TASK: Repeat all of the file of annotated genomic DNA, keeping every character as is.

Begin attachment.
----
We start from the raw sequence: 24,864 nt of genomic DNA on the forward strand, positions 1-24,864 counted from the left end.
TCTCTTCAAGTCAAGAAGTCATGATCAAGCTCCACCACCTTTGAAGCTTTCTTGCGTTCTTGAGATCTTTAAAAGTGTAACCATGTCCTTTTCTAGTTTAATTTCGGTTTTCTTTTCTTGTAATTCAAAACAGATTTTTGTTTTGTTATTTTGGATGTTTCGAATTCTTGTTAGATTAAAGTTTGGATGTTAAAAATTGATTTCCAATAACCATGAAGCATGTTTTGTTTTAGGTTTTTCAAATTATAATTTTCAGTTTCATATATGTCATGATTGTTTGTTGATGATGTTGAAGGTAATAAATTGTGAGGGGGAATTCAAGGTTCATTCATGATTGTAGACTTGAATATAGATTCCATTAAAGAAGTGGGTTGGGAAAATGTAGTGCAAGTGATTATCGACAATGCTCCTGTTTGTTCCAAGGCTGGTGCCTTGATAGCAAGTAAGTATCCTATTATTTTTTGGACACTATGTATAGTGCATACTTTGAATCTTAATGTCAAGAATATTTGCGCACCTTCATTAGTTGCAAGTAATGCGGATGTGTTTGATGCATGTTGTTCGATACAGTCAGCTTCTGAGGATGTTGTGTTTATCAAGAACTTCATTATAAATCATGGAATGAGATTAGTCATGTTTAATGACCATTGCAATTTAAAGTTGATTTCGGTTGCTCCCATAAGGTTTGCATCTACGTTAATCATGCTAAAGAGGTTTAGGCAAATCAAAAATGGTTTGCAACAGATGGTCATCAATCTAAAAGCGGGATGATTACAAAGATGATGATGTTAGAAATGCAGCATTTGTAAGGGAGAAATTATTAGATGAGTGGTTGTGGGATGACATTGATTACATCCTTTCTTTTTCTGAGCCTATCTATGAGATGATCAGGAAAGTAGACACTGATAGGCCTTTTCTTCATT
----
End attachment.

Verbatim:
We start from the raw sequence: 24,864 nt of genomic DNA on the forward strand, positions 1-24,864 counted from the left end.
TCTCTTCAAGTCAAGAAGTCATGATCAAGCTCCACCACCTTTGAAGCTTTCTTGCGTTCTTGAGATCTTTAAAAGTGTAACCATGTCCTTTTCTAGTTTAATTTCGGTTTTCTTTTCTTGTAATTCAAAACAGATTTTTGTTTTGTTATTTTGGATGTTTCGAATTCTTGTTAGATTAAAGTTTGGATGTTAAAAATTGATTTCCAATAACCATGAAGCATGTTTTGTTTTAGGTTTTTCAAATTATAATTTTCAGTTTCATATATGTCATGATTGTTTGTTGATGATGTTGAAGGTAATAAATTGTGAGGGGGAATTCAAGGTTCATTCATGATTGTAGACTTGAATATAGATTCCATTAAAGAAGTGGGTTGGGAAAATGTAGTGCAAGTGATTATCGACAATGCTCCTGTTTGTTCCAAGGCTGGTGCCTTGATAGCAAGTAAGTATCCTATTATTTTTTGGACACTATGTATAGTGCATACTTTGAATCTTAATGTCAAGAATATTTGCGCACCTTCATTAGTTGCAAGTAATGCGGATGTGTTTGATGCATGTTGTTCGATACAGTCAGCTTCTGAGGATGTTGTGTTTATCAAGAACTTCATTATAAATCATGGAATGAGATTAGTCATGTTTAATGACCATTGCAATTTAAAGTTGATTTCGGTTGCTCCCATAAGGTTTGCATCTACGTTAATCATGCTAAAGAGGTTTAGGCAAATCAAAAATGGTTTGCAACAGATGGTCATCAATCTAAAAGCGGGATGATTACAAAGATGATGATGTTAGAAATGCAGCATTTGTAAGGGAGAAATTATTAGATGAGTGGTTGTGGGATGACATTGATTACATCCTTTCTTTTTCTGAGCCTATCTATGAGATGATCAGGAAAGTAGACACTGATAGGCCTTTTCTTCATT